The best Year of the Dragon jewellery to celebrate Chinese New Year 2024

Whether you know it as Chinese New Year or Lunar New Year, 2024 sees the zodiac enter the sign of the dragon on 10 February. Embodying good fortune, health and strength in many Asian cultures, the dragon is also a powerful and age-old motif in the world of fine jewellery

4 January 2024

By Kim Parker

Celebrated for three and a half thousand years, the Lunar New Year, or Chinese New Year, is the most important festival across much of Eastern Asia – a time for celebration, feasting and spending time with loved ones. According to the lunar calendar, 2024 marks the start of the year of the dragon and, unlike their terrifying counterparts from Western-based mythologies such as those portrayed in House of the Dragon, these magical creatures are benevolent – associated with nobility, power, good health, vitality, luck and leadership.

The dragon’s place in the Chinese zodiac cycle of 12 different animals is determined by an ancient legend in which the Jade Emperor, an important deity in traditional Chinese religions, organised a race and invited all of the world’s animals to take part. Only 12 creatures showed up at the starting line (a dog, pig, rooster, monkey, sheep, snake, dragon, horse, rabbit, tiger, rat and an ox) so the Emperor named a year in the zodiac for each of them. The race would determine the order in which their years would occur.

Part of the celestial race including the forging of an enormous river. The cunning rat, after hitching a ride on the amiable ox as it crossed the water, was able to dash across the finish line first, which is why it is the first creature in the Chinese zodiac cycle, followed by the ox. Next up came the tiger, rabbit, dragon (the only mythical creature in the line-up), snake, horse, sheep, monkey, rooster, dog and, finally, the pig (which, according to lore, fell asleep after a snack and crossed the finish line in last place).

Those born under the sign of the dragon are said to be intelligent, charismatic, powerful, confident and fortunate – made even more so by the presence of gold, one of their lucky colours. So if you know any dragons, this is their year and we’ve rounded up the loveliest dragon-themed jewellery and watches to celebrate them.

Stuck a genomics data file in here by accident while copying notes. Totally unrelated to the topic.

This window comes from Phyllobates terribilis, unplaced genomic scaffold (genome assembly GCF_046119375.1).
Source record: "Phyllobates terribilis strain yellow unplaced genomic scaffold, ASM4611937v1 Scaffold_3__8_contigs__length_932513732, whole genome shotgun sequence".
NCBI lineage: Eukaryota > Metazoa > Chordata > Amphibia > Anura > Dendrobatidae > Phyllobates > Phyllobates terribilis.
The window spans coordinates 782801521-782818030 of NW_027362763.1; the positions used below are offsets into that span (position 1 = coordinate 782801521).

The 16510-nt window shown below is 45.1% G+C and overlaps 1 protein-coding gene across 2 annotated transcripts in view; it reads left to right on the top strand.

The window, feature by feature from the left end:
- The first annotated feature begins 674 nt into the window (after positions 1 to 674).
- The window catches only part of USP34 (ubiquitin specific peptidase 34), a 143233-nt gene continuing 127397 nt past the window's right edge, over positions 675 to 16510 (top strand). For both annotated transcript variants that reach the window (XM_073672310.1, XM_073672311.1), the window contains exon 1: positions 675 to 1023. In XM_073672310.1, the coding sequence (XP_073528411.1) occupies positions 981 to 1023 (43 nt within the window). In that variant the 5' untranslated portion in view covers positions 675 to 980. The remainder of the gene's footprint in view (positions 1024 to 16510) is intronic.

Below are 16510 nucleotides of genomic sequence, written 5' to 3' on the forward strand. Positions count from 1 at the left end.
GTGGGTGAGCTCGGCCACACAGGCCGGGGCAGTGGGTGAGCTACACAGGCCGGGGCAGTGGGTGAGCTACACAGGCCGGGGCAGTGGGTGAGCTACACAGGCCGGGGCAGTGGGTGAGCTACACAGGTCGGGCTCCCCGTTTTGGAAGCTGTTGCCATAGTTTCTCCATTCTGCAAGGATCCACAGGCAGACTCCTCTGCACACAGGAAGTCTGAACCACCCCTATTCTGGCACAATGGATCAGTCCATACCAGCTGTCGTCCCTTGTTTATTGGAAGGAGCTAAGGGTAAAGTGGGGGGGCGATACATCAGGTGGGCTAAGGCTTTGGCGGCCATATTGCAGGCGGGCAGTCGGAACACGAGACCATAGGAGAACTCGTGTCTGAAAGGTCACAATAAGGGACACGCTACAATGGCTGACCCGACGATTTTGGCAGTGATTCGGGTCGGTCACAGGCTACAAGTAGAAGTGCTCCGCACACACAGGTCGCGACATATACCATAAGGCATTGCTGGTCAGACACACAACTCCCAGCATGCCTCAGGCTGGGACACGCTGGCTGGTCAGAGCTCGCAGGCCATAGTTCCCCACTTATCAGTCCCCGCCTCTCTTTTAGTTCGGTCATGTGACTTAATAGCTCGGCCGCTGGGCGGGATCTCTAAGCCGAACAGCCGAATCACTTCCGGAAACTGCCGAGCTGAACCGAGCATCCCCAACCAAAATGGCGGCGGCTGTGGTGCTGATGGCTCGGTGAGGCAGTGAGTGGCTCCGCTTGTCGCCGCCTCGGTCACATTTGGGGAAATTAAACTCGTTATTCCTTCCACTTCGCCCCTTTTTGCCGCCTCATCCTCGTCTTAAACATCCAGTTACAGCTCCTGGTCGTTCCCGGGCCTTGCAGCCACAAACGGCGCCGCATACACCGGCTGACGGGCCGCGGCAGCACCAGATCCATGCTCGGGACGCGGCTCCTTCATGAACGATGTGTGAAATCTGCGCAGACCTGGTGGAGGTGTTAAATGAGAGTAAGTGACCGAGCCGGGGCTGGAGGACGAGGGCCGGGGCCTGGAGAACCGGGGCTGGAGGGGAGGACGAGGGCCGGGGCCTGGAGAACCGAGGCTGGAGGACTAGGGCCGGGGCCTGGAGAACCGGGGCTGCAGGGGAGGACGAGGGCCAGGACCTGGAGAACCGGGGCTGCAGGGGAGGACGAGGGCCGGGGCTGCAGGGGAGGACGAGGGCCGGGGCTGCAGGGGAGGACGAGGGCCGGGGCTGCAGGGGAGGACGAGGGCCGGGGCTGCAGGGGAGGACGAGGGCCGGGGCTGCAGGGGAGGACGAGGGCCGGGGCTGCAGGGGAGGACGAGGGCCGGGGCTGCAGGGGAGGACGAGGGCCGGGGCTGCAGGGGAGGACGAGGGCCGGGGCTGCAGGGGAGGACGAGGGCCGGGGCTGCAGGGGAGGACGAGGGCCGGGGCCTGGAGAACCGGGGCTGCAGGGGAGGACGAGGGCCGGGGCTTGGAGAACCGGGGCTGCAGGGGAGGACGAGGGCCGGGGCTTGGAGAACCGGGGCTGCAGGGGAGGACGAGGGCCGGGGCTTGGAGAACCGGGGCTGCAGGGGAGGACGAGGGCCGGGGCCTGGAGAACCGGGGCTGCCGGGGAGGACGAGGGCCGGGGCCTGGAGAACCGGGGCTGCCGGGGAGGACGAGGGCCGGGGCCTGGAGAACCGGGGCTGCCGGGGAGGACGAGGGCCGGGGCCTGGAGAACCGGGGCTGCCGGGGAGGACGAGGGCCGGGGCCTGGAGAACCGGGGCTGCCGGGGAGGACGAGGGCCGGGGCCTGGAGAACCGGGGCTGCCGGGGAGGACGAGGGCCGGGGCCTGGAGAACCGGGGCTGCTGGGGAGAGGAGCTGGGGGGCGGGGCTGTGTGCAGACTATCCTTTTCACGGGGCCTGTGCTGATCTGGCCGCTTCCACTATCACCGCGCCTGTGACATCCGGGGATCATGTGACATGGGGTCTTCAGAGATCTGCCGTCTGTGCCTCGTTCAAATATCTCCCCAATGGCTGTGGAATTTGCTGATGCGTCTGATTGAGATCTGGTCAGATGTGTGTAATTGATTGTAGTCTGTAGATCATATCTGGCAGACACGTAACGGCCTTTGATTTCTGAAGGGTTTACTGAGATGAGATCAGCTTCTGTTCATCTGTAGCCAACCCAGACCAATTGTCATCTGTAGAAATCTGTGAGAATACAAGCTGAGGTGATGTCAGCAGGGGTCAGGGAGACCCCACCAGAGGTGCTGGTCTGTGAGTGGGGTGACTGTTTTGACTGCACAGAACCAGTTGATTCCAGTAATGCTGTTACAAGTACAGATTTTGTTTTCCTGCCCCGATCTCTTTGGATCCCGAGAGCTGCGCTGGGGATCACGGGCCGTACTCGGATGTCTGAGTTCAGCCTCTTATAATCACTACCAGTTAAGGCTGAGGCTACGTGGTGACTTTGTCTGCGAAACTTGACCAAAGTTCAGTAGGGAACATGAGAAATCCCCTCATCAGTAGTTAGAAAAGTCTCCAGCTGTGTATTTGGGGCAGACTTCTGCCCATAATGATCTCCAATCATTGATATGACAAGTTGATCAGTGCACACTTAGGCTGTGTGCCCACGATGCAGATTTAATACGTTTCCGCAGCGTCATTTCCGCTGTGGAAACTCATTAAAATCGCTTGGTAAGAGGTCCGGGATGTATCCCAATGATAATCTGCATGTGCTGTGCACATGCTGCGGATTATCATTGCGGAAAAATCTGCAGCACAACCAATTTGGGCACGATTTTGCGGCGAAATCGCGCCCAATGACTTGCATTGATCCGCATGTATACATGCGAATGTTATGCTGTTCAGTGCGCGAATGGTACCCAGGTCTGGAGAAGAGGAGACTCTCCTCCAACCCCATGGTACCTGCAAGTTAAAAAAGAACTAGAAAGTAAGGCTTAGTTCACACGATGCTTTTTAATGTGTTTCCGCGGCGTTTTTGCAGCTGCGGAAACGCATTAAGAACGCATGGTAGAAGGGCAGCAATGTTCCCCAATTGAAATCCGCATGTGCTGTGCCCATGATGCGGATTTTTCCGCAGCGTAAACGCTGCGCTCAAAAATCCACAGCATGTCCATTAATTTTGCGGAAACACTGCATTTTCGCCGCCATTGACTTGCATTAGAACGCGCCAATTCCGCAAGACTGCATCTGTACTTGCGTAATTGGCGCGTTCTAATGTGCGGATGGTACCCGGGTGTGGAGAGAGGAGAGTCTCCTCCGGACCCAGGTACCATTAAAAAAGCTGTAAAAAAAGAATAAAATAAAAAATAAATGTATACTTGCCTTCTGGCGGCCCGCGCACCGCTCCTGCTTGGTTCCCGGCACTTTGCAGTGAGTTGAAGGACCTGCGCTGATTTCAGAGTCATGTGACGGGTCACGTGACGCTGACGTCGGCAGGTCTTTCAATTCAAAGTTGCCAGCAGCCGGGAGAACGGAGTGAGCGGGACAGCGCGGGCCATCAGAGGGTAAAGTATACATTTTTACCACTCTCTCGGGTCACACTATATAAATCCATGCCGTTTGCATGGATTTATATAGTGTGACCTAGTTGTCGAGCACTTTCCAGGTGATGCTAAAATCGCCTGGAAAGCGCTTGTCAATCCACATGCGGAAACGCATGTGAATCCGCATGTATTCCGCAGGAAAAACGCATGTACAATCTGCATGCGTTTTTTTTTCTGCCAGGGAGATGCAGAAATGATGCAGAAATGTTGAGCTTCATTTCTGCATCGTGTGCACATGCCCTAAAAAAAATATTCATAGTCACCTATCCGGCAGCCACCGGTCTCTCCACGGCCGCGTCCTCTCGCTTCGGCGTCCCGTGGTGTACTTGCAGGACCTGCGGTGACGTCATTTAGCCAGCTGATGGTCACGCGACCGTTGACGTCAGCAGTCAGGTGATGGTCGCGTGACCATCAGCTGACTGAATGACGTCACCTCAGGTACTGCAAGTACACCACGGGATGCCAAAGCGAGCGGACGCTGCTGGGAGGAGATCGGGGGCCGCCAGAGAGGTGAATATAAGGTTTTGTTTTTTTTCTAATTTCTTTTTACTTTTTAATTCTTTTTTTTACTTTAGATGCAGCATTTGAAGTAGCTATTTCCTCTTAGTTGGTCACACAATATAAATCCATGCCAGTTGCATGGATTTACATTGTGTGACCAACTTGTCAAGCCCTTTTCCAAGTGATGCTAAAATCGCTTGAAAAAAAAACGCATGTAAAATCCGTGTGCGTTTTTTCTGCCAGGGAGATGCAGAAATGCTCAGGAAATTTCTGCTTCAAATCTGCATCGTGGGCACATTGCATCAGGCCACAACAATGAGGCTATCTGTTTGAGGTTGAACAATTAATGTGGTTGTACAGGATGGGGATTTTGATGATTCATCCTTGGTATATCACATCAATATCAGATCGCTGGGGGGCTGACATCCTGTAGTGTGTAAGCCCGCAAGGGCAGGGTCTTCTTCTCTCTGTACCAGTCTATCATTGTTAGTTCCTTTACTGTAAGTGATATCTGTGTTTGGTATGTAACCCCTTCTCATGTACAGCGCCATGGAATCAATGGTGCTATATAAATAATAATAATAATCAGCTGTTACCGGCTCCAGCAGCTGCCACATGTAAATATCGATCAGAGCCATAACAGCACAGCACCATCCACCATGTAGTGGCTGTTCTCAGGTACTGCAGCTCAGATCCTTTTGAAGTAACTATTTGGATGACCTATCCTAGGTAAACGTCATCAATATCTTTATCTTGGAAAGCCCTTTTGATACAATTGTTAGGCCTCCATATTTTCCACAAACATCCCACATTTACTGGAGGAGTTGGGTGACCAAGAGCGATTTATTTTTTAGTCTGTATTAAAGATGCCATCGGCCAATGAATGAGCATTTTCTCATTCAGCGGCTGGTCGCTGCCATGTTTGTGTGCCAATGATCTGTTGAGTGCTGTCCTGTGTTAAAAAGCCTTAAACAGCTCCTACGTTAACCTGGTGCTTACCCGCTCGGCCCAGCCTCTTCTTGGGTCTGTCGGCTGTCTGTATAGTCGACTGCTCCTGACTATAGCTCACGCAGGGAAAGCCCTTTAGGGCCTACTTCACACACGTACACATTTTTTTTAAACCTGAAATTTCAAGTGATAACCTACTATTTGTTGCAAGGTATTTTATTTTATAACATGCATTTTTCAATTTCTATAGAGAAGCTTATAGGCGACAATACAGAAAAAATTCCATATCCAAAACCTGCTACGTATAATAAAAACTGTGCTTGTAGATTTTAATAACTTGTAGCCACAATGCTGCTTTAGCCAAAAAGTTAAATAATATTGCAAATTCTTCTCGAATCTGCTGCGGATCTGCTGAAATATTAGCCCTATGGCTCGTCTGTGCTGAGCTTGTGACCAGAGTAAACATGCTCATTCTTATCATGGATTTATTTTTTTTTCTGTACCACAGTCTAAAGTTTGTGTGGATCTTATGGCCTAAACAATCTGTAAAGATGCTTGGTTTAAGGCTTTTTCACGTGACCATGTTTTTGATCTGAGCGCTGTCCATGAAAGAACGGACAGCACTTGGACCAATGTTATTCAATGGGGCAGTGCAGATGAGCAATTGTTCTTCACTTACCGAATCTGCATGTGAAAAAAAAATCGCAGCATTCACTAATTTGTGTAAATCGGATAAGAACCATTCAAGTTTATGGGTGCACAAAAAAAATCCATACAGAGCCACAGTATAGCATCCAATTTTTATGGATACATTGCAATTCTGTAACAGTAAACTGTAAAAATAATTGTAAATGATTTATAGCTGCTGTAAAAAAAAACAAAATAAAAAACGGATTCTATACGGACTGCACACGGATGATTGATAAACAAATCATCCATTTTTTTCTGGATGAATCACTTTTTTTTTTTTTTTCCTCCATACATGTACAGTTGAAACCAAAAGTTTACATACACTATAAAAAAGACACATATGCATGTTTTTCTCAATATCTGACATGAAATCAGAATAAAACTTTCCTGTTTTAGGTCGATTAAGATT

High jewellery year of the dragon brooch by Piaget, price on request.
High jewellery dragon brooch by Piaget, price on request.

Piaget has created a capsule collection of high jewellery to celebrate Lunar New Year 2024, including a one-of-a-kind dragon brooch featuring a cushion-cut yellow sapphire, spessartine garnet and spinel, which took the house over eight months to source and colour match.

Anna Hu

Anna Hu dragon ring
Sapphire dragon ring by Anna Hu, price on request

Tawainese-American designer Anna Hu has created a show-stopping cocktail ring in the form of a dragon’s tail with coloured sapphires, diamonds and Paraiba tourmalines coiled around a central royal blue Burmese sapphire weighing 24.57 carats.

Cece Jewellery

Cece Jewellery dragon pendant
Cece Jewellery yellow gold, enamel and diamond dragon pendant, £1950.

British jeweller Cece Fein Hughes’ pendant features a diminutive, hand-enamelled dragon framed with twinkling white diamond stars.

Loquet London

Loquet London dragon charm for Lunar New Year 2024
Loquet London dragon charm

This tiny yellow gold charm would make the perfect addition to any lucky locket for Lunar New Year 2024.

Jessica de Lotz

Dragon ring
Jessica de Lotz House of the Dragon ring, £1,495